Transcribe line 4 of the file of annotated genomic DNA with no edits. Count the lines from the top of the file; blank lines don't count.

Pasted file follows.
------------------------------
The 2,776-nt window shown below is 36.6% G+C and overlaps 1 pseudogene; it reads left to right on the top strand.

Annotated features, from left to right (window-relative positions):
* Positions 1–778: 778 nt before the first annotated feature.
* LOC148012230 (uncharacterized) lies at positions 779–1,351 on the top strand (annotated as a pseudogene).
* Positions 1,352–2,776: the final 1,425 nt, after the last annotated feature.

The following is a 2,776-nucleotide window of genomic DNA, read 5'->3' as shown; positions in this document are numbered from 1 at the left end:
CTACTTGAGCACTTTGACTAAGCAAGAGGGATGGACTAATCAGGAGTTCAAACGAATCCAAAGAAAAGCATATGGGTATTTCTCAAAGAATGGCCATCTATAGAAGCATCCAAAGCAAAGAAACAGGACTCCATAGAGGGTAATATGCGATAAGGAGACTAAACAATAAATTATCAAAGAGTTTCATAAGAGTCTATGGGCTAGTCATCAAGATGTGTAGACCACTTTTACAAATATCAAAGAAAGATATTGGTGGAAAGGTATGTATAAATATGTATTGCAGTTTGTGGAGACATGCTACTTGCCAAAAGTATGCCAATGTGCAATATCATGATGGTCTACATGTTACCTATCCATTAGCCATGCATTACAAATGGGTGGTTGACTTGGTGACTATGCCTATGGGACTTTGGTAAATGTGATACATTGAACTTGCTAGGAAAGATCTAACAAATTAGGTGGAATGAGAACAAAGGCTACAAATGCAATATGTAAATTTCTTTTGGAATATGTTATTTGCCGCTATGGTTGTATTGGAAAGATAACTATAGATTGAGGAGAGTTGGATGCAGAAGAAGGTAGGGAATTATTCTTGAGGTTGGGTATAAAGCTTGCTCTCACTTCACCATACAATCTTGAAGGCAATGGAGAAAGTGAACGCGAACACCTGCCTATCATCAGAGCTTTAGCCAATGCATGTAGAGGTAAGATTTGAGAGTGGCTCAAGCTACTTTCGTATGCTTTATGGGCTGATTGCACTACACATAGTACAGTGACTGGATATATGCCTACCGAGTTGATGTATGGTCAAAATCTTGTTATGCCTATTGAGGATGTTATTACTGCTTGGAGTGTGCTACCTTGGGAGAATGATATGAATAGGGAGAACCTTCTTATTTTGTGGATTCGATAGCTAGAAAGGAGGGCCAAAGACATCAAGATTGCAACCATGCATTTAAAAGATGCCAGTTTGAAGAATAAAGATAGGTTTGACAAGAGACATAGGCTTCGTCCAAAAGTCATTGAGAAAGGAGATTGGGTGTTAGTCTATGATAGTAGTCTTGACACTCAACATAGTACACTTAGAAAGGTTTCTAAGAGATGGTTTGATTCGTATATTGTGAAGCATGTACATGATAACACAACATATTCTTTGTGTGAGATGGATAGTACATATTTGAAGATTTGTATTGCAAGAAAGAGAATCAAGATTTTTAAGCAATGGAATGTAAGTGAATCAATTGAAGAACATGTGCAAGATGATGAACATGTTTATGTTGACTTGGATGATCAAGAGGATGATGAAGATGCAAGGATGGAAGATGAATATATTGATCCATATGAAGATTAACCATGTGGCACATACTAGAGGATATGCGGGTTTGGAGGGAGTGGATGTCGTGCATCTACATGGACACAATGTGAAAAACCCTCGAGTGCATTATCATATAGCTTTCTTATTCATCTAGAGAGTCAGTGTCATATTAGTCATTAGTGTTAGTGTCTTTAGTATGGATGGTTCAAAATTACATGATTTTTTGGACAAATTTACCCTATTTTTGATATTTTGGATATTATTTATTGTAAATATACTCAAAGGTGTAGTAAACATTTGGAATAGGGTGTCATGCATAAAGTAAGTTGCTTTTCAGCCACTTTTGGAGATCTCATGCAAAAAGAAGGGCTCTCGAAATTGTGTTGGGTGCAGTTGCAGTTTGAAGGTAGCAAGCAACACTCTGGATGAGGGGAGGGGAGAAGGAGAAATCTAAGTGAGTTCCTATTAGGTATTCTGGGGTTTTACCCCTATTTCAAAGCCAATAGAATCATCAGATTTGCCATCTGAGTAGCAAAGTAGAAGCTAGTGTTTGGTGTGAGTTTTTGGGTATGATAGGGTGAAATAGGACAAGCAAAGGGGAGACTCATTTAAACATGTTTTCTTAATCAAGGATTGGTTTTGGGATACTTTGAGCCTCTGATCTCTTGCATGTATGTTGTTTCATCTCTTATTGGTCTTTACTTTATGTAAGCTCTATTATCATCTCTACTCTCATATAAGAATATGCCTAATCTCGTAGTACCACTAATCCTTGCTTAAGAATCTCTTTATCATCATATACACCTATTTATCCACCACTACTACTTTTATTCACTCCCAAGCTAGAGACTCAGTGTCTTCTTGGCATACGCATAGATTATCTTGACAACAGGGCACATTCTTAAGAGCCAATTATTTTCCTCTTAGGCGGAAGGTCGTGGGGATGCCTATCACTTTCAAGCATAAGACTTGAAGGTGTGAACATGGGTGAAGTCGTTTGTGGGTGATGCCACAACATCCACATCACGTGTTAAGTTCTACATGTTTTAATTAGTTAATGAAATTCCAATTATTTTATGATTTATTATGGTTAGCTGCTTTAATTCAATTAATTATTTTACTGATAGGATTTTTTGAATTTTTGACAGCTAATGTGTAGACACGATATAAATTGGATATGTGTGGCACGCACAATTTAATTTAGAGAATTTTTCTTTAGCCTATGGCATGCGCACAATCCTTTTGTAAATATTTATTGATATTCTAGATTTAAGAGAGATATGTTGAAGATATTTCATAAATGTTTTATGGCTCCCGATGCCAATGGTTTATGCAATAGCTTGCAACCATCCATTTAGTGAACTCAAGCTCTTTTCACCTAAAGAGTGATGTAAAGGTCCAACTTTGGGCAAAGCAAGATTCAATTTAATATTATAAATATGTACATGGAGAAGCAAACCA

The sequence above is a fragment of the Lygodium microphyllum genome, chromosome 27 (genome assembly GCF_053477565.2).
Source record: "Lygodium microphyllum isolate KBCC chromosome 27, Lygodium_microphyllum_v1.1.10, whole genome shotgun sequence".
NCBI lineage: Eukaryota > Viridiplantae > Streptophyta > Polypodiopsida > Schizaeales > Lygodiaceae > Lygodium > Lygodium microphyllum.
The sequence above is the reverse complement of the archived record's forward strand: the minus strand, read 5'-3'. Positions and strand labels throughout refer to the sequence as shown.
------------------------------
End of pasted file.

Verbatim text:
* LOC148012230 (uncharacterized) lies at positions 779–1,351 on the top strand (annotated as a pseudogene).